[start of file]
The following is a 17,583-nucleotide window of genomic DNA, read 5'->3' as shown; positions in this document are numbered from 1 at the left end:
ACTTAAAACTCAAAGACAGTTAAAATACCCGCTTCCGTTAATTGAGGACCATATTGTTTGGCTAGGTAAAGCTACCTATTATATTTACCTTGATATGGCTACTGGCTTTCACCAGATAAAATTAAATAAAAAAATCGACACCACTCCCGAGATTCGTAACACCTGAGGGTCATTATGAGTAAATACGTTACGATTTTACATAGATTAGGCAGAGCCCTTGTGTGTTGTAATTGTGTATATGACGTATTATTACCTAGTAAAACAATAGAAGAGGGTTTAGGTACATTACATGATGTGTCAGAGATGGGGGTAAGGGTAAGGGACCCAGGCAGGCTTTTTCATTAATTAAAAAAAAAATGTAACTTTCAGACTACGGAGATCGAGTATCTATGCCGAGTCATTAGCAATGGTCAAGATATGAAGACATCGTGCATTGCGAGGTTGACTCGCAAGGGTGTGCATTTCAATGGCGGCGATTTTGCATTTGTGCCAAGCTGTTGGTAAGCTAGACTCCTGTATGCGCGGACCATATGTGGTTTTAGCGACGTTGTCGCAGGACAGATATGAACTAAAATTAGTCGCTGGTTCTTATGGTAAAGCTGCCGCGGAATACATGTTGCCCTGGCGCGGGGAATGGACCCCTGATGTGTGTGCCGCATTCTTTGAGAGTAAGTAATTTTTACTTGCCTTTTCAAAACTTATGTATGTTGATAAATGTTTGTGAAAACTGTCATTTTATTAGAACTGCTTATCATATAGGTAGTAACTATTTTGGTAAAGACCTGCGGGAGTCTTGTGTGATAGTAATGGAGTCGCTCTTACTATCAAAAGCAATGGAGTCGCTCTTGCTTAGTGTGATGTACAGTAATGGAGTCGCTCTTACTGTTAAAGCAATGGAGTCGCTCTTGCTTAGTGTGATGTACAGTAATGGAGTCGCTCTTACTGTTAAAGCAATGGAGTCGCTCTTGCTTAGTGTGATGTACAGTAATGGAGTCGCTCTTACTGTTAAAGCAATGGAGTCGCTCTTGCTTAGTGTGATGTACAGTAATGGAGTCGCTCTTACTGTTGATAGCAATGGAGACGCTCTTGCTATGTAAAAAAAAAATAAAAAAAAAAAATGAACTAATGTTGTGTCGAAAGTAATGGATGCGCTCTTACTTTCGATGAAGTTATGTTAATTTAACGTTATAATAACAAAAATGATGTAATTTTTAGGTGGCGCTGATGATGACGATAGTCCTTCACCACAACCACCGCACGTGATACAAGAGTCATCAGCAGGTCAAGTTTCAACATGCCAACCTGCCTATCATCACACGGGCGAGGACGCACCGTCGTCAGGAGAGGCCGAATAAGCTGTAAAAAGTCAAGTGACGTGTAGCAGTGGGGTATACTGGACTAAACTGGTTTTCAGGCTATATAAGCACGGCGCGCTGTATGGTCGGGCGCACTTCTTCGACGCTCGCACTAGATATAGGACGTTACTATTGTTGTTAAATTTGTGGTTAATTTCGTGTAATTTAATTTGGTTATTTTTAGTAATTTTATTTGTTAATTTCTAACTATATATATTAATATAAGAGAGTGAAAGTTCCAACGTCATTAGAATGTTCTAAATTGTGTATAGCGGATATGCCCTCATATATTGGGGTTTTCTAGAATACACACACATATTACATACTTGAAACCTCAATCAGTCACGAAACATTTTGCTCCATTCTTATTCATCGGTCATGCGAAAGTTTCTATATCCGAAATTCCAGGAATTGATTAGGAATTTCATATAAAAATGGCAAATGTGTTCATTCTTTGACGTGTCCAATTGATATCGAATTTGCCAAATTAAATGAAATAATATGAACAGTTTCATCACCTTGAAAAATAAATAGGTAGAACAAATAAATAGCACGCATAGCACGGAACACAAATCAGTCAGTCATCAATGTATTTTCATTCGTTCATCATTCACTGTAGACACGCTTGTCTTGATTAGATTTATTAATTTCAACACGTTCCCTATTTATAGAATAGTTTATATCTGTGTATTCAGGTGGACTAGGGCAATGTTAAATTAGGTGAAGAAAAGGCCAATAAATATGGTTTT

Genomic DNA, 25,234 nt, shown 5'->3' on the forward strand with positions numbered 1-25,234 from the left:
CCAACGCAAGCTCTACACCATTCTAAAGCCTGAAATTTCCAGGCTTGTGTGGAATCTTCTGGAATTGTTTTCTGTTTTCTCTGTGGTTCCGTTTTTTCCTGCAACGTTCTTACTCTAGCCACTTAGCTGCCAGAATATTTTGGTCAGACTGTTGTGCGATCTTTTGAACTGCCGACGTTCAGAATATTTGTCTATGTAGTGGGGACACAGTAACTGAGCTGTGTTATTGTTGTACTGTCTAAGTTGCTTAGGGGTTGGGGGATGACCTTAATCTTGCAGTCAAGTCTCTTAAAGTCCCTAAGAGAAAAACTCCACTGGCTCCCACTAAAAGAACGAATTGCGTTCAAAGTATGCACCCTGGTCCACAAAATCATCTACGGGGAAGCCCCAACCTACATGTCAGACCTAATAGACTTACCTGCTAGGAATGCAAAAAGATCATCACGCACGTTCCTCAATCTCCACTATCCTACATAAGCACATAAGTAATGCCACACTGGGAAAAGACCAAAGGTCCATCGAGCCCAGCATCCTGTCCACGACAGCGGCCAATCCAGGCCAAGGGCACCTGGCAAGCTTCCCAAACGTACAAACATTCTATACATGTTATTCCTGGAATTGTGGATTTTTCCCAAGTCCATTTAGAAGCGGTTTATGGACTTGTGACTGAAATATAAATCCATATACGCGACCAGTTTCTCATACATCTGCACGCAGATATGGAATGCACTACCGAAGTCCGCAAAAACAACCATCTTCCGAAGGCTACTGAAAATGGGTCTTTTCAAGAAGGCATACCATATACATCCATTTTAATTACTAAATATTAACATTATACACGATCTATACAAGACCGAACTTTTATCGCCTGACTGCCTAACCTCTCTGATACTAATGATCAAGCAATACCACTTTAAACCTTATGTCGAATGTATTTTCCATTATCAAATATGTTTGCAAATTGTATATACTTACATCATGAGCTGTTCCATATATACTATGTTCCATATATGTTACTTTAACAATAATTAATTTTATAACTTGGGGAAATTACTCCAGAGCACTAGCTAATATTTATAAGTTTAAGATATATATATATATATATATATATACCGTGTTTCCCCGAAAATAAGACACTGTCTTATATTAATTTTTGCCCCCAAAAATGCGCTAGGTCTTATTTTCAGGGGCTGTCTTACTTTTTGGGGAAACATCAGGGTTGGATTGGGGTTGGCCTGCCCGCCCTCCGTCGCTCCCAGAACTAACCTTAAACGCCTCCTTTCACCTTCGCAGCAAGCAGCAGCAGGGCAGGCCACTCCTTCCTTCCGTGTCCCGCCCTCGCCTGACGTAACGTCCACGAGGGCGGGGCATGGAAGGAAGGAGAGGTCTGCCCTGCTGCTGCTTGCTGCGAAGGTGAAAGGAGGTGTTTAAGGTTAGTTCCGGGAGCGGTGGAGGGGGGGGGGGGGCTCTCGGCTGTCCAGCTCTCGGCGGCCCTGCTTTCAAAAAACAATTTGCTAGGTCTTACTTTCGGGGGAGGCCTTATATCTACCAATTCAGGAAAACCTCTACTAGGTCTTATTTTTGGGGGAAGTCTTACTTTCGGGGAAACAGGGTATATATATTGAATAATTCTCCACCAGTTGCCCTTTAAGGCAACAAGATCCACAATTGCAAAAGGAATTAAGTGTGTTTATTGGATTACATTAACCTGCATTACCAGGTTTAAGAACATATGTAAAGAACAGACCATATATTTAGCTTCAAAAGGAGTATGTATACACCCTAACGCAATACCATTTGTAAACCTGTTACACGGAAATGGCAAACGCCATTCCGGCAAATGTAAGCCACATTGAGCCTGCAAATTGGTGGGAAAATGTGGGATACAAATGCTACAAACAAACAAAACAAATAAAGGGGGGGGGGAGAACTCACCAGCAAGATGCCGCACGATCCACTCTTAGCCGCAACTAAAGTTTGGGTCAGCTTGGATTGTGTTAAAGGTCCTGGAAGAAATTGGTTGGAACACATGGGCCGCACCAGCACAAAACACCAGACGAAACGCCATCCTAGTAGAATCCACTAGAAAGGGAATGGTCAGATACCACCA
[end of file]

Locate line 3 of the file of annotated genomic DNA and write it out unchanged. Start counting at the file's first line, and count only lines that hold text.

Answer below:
Genomic DNA, 25,234 nt, shown 5'->3' on the forward strand with positions numbered 1-25,234 from the left: